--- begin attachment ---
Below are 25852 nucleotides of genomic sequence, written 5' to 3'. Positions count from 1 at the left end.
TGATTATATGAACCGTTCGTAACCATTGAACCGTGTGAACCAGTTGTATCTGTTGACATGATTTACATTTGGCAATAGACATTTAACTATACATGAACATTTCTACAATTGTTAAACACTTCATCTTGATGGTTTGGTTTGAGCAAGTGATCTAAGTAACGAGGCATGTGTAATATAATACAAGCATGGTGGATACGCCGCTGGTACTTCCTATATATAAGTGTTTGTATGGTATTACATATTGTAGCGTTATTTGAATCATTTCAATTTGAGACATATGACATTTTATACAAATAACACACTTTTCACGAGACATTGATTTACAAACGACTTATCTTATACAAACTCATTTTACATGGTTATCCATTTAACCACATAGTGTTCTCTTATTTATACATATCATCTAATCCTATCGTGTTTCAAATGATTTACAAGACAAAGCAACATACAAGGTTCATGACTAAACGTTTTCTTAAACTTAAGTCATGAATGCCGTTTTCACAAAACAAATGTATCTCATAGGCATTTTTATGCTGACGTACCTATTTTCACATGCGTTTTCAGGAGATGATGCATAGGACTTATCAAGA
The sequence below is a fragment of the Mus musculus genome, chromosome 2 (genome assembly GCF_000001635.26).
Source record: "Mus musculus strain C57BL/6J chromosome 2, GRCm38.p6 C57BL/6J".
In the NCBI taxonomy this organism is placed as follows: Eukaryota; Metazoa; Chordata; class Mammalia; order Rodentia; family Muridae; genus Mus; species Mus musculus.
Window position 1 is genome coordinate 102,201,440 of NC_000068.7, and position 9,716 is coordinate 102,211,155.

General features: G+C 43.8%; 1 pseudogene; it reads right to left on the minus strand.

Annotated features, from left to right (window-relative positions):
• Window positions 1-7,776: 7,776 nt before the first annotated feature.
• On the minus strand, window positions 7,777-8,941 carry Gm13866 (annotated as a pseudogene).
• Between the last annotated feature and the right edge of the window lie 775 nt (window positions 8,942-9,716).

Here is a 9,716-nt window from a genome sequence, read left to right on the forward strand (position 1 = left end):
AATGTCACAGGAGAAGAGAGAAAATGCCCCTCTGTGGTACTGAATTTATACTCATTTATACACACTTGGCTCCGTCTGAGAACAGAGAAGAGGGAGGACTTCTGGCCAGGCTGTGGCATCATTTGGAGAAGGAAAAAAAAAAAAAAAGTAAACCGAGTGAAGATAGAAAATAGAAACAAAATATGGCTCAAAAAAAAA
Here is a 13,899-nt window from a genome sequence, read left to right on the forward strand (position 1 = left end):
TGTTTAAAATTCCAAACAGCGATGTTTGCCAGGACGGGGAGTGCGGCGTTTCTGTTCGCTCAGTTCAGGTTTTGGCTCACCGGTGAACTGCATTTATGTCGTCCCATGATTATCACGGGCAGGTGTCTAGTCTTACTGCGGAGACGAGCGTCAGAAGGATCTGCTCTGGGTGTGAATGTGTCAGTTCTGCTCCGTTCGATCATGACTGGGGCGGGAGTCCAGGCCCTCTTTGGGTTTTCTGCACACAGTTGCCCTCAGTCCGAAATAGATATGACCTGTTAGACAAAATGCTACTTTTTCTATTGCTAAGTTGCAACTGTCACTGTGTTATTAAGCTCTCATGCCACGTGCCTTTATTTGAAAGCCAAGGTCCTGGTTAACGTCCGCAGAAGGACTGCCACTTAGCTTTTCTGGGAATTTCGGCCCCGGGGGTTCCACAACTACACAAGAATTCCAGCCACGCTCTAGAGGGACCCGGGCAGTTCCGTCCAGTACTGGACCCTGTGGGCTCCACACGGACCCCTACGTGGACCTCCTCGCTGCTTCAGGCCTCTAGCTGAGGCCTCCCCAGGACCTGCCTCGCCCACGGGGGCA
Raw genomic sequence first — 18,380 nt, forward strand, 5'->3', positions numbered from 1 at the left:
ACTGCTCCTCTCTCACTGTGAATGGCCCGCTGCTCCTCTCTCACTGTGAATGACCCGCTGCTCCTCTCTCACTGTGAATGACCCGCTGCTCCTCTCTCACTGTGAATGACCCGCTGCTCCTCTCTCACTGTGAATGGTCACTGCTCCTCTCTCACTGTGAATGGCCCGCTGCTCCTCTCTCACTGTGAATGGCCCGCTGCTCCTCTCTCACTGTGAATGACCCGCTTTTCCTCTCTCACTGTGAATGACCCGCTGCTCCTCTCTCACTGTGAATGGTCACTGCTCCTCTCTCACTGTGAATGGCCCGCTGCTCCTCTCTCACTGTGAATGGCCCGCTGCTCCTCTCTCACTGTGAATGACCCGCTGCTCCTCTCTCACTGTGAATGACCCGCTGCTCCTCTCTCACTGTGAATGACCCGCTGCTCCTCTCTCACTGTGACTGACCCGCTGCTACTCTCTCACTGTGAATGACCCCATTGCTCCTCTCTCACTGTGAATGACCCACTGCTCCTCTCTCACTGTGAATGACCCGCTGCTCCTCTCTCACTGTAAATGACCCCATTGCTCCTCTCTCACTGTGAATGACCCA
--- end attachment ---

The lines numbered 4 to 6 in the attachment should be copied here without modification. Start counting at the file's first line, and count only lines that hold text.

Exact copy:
Source record: "Mus musculus strain C57BL/6J chromosome 2, GRCm38.p6 C57BL/6J".
In the NCBI taxonomy this organism is placed as follows: Eukaryota; Metazoa; Chordata; class Mammalia; order Rodentia; family Muridae; genus Mus; species Mus musculus.
Window position 1 is genome coordinate 102,201,440 of NC_000068.7, and position 9,716 is coordinate 102,211,155.